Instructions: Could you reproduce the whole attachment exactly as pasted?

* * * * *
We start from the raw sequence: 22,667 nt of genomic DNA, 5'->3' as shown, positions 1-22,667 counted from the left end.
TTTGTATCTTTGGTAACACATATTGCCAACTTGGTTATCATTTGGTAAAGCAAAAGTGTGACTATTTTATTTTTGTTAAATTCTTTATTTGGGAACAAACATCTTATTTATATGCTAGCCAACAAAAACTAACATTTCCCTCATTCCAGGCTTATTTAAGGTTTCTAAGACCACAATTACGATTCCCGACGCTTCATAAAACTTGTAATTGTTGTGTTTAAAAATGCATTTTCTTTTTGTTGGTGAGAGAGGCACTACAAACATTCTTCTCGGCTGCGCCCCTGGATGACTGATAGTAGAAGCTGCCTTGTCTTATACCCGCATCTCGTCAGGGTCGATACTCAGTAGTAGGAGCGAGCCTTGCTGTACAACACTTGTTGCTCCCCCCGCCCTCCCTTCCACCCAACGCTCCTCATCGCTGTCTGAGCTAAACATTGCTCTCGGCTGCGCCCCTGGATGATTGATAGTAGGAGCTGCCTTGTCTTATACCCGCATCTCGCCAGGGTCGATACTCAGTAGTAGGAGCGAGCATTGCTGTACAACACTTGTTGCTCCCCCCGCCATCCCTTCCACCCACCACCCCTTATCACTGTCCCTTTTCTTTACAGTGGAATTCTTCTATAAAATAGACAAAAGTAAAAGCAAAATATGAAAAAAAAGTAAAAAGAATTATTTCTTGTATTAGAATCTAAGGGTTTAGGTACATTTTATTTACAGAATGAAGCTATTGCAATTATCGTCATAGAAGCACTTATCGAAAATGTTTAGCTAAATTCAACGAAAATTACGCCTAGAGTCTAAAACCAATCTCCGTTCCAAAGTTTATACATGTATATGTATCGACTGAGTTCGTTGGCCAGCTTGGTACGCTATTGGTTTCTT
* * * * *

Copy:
We start from the raw sequence: 22,667 nt of genomic DNA, 5'->3' as shown, positions 1-22,667 counted from the left end.
TTTGTATCTTTGGTAACACATATTGCCAACTTGGTTATCATTTGGTAAAGCAAAAGTGTGACTATTTTATTTTTGTTAAATTCTTTATTTGGGAACAAACATCTTATTTATATGCTAGCCAACAAAAACTAACATTTCCCTCATTCCAGGCTTATTTAAGGTTTCTAAGACCACAATTACGATTCCCGACGCTTCATAAAACTTGTAATTGTTGTGTTTAAAAATGCATTTTCTTTTTGTTGGTGAGAGAGGCACTACAAACATTCTTCTCGGCTGCGCCCCTGGATGACTGATAGTAGAAGCTGCCTTGTCTTATACCCGCATCTCGTCAGGGTCGATACTCAGTAGTAGGAGCGAGCCTTGCTGTACAACACTTGTTGCTCCCCCCGCCCTCCCTTCCACCCAACGCTCCTCATCGCTGTCTGAGCTAAACATTGCTCTCGGCTGCGCCCCTGGATGATTGATAGTAGGAGCTGCCTTGTCTTATACCCGCATCTCGCCAGGGTCGATACTCAGTAGTAGGAGCGAGCATTGCTGTACAACACTTGTTGCTCCCCCCGCCATCCCTTCCACCCACCACCCCTTATCACTGTCCCTTTTCTTTACAGTGGAATTCTTCTATAAAATAGACAAAAGTAAAAGCAAAATATGAAAAAAAAGTAAAAAGAATTATTTCTTGTATTAGAATCTAAGGGTTTAGGTACATTTTATTTACAGAATGAAGCTATTGCAATTATCGTCATAGAAGCACTTATCGAAAATGTTTAGCTAAATTCAACGAAAATTACGCCTAGAGTCTAAAACCAATCTCCGTTCCAAAGTTTATACATGTATATGTATCGACTGAGTTCGTTGGCCAGCTTGGTACGCTATTGGTTTCTT